The Lewis Gun was a pre-WWI era British machine gun that continued to see service all the way through WWII. It is visually distinctive for its very wide diameter cooling shroud around the barrel, and for its top mounted drum magazines, which came in 50 and 90 round sizes. It was invented by an Americann army officer in 1911 but was never adopted by that country. It was designed with an aluminium barrel casing to use the muzzle blast to draw air into the gun and cool down the internal mechanism. It could fire 550 .303 rounds per minute. The gun weighed only about half as much as the monumental Vickers machine gun and was primarily chosen because it could be carried and used by a single soldier. It was also about 1/6 the cost of a Vickers, and was issued in droves to soldiers on the Western Front. In WW2 it was replaced by the Bren gun for most infantry uses, but the Lewis saw continued service as a vehicle mounted weapon, primarily as a side gunner's weapon on aircraft. Although it was probably obsolete for that role as well, but the British were facing something of a major economic crisis during the war, and had to use their existing stocks in whatever capacity made the most sense.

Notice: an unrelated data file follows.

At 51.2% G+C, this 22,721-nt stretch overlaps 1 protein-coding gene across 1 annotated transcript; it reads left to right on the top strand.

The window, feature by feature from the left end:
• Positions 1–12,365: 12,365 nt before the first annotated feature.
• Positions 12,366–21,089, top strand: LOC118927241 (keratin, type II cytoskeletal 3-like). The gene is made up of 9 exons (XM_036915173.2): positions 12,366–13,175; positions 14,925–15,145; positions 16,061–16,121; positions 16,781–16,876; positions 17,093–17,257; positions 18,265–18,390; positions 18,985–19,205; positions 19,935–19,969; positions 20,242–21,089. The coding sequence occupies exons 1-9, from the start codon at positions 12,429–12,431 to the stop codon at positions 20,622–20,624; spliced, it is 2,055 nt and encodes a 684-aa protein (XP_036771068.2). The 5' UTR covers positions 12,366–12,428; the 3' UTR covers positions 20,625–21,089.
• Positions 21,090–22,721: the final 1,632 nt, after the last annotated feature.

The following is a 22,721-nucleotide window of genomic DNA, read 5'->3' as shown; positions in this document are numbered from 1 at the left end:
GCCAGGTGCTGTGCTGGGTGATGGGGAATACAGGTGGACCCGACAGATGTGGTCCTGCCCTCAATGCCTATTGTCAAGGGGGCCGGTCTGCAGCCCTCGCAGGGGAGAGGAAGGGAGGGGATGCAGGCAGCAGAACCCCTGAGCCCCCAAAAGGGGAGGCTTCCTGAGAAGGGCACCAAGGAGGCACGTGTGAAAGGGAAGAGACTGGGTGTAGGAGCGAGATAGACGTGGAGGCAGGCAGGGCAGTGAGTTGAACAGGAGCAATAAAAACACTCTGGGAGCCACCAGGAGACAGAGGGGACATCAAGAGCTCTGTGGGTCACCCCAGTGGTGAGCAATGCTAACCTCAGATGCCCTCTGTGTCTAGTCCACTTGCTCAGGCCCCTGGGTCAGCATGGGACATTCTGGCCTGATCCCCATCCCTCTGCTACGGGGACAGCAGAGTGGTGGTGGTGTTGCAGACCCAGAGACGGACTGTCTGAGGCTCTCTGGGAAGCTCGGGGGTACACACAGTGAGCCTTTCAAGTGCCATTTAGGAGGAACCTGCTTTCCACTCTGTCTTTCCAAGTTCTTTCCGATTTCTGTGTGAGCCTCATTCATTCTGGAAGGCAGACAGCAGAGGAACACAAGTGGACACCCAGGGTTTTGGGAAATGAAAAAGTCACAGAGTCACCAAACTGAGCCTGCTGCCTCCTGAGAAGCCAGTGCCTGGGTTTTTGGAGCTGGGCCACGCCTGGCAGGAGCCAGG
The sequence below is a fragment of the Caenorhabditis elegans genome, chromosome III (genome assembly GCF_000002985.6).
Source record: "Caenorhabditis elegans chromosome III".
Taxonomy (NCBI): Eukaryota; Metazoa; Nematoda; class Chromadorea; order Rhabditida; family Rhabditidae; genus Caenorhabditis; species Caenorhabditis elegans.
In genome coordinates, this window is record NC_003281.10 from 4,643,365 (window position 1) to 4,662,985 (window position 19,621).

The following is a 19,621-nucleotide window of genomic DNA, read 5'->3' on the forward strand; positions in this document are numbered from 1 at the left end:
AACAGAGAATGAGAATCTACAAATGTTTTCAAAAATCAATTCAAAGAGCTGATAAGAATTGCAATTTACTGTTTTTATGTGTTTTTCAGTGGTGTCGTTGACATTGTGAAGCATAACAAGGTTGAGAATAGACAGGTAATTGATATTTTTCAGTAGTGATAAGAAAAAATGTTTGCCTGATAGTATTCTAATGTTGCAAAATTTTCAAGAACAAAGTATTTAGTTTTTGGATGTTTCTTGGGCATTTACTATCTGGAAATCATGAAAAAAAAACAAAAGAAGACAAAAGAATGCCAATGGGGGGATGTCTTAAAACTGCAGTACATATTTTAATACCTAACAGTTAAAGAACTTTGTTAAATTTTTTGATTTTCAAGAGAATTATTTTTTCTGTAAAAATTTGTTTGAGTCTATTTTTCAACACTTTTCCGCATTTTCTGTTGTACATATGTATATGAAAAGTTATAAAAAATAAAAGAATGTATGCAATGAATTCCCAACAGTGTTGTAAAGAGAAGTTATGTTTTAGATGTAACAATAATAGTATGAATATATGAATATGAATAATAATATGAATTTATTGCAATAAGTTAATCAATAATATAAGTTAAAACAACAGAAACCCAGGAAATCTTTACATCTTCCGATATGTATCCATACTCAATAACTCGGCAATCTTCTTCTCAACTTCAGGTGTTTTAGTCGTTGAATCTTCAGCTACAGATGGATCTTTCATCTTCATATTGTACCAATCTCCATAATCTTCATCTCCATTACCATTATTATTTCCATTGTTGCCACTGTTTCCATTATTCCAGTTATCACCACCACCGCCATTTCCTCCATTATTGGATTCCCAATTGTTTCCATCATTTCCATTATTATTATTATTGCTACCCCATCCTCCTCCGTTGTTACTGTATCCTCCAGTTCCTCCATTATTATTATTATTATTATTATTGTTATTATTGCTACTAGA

After WWII the Lewis was officially discontinued and all existing models were retired in favor of the Bren and other models.